Trump attended the launch in person, as the video shows, along with Vice President Mike Pence.
NASA picked SpaceX and Boeing to build commercial crew vehicles in 2014, two years before Trump was elected, as part of a program initiated by the Obama administration. American spacecraft replacements for the aging space shuttle were first discussed in detail during the preceding administration, of Republican George W. Bush, whose two terms ended in early 2009. During the nine-year gap between the space shuttle and SpaceX, NASA continued to fly astronauts into space by purchasing seats aboard Russian Soyuz spacecraft.
While Trump's administration did commit to ongoing funding of commercial crew development, the Trump campaign video does not mention the earlier contributions of Bush or Obama.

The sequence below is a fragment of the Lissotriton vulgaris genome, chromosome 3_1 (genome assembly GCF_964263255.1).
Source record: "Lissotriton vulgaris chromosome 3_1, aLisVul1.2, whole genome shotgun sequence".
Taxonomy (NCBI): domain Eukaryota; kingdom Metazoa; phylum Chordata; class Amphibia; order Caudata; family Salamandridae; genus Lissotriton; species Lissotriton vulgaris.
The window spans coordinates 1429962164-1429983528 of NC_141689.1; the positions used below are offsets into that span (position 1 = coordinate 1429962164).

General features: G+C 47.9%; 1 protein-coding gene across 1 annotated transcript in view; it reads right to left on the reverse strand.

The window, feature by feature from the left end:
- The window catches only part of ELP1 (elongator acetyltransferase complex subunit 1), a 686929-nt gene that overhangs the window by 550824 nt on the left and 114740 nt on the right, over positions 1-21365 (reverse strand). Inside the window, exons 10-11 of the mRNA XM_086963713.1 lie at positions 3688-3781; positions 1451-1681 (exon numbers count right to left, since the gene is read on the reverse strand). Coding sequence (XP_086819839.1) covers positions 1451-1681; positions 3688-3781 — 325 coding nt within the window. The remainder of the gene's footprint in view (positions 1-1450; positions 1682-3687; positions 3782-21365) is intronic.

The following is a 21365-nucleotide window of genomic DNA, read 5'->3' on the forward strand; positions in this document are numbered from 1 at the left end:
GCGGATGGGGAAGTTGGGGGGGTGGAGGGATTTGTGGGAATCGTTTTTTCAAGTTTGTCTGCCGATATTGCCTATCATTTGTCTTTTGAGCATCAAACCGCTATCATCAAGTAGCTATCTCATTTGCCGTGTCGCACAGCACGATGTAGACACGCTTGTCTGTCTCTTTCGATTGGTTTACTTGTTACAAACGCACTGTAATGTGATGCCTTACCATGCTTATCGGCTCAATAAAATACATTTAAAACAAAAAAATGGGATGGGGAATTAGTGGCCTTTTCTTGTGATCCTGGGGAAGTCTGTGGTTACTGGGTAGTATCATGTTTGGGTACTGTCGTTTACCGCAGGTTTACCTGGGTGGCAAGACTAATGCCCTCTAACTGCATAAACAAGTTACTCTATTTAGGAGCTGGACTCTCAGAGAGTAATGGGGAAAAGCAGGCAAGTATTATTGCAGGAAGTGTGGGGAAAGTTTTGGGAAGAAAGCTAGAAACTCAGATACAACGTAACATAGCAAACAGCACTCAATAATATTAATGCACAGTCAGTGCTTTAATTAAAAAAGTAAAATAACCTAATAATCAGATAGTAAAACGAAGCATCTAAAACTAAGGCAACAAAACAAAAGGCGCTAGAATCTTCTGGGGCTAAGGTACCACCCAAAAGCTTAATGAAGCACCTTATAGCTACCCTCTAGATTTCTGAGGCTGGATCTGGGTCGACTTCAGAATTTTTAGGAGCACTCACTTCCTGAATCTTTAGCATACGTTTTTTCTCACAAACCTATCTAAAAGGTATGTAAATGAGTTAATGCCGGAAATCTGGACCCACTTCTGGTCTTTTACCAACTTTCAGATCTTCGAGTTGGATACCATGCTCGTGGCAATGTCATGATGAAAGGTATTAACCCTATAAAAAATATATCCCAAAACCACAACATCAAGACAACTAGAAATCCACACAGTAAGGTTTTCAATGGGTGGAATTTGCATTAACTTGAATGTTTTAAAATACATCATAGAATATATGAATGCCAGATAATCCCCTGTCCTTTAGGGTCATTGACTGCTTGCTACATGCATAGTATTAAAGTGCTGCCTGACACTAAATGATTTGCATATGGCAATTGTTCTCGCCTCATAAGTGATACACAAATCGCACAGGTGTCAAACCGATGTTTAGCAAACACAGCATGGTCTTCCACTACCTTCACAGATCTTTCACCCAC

"We are giving you a platform the likes of which nobody has ever been given," Trump said in a speech featured in the video, playing over footage of the SpaceX launch. "Our nation of pioneers still yearns to conquer the unknown because we are Americans, and the future belongs totally to us."
The video also included excerpts from the famous 1962 speech by Democratic President John F. Kennedy that initiated the Apollo program. Those missions sent astronauts to the moon's surface between 1969 and 1972, two presidential administrations after Kennedy's. (Republican President Richard Nixon, who was in office during the Apollo moon landings, is not mentioned in the Trump video.)